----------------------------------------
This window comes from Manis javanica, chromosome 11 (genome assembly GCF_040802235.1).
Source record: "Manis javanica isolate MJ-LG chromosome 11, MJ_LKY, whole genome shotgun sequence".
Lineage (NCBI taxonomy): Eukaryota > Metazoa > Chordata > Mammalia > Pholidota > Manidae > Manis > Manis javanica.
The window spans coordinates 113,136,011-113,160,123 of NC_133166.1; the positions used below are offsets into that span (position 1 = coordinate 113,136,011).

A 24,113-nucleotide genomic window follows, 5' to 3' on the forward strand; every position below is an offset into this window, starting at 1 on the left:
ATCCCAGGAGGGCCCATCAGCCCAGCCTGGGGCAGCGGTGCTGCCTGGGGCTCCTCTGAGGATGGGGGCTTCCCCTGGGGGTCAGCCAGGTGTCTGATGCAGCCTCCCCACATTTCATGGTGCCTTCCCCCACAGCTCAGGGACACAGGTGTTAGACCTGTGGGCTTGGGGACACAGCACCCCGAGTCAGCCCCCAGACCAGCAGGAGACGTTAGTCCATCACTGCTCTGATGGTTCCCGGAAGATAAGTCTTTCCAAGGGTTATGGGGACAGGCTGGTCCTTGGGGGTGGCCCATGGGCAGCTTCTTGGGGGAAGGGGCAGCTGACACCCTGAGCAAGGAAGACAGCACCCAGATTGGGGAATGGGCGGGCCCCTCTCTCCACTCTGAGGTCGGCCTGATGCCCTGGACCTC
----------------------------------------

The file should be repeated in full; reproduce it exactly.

This window comes from Manis javanica, chromosome 11 (genome assembly GCF_040802235.1).
Source record: "Manis javanica isolate MJ-LG chromosome 11, MJ_LKY, whole genome shotgun sequence".
Lineage (NCBI taxonomy): Eukaryota > Metazoa > Chordata > Mammalia > Pholidota > Manidae > Manis > Manis javanica.
The window spans coordinates 113,136,011-113,160,123 of NC_133166.1; the positions used below are offsets into that span (position 1 = coordinate 113,136,011).

A 24,113-nucleotide genomic window follows, 5' to 3' on the forward strand; every position below is an offset into this window, starting at 1 on the left:
ATCCCAGGAGGGCCCATCAGCCCAGCCTGGGGCAGCGGTGCTGCCTGGGGCTCCTCTGAGGATGGGGGCTTCCCCTGGGGGTCAGCCAGGTGTCTGATGCAGCCTCCCCACATTTCATGGTGCCTTCCCCCACAGCTCAGGGACACAGGTGTTAGACCTGTGGGCTTGGGGACACAGCACCCCGAGTCAGCCCCCAGACCAGCAGGAGACGTTAGTCCATCACTGCTCTGATGGTTCCCGGAAGATAAGTCTTTCCAAGGGTTATGGGGACAGGCTGGTCCTTGGGGGTGGCCCATGGGCAGCTTCTTGGGGGAAGGGGCAGCTGACACCCTGAGCAAGGAAGACAGCACCCAGATTGGGGAATGGGCGGGCCCCTCTCTCCACTCTGAGGTCGGCCTGATGCCCTGGACCTC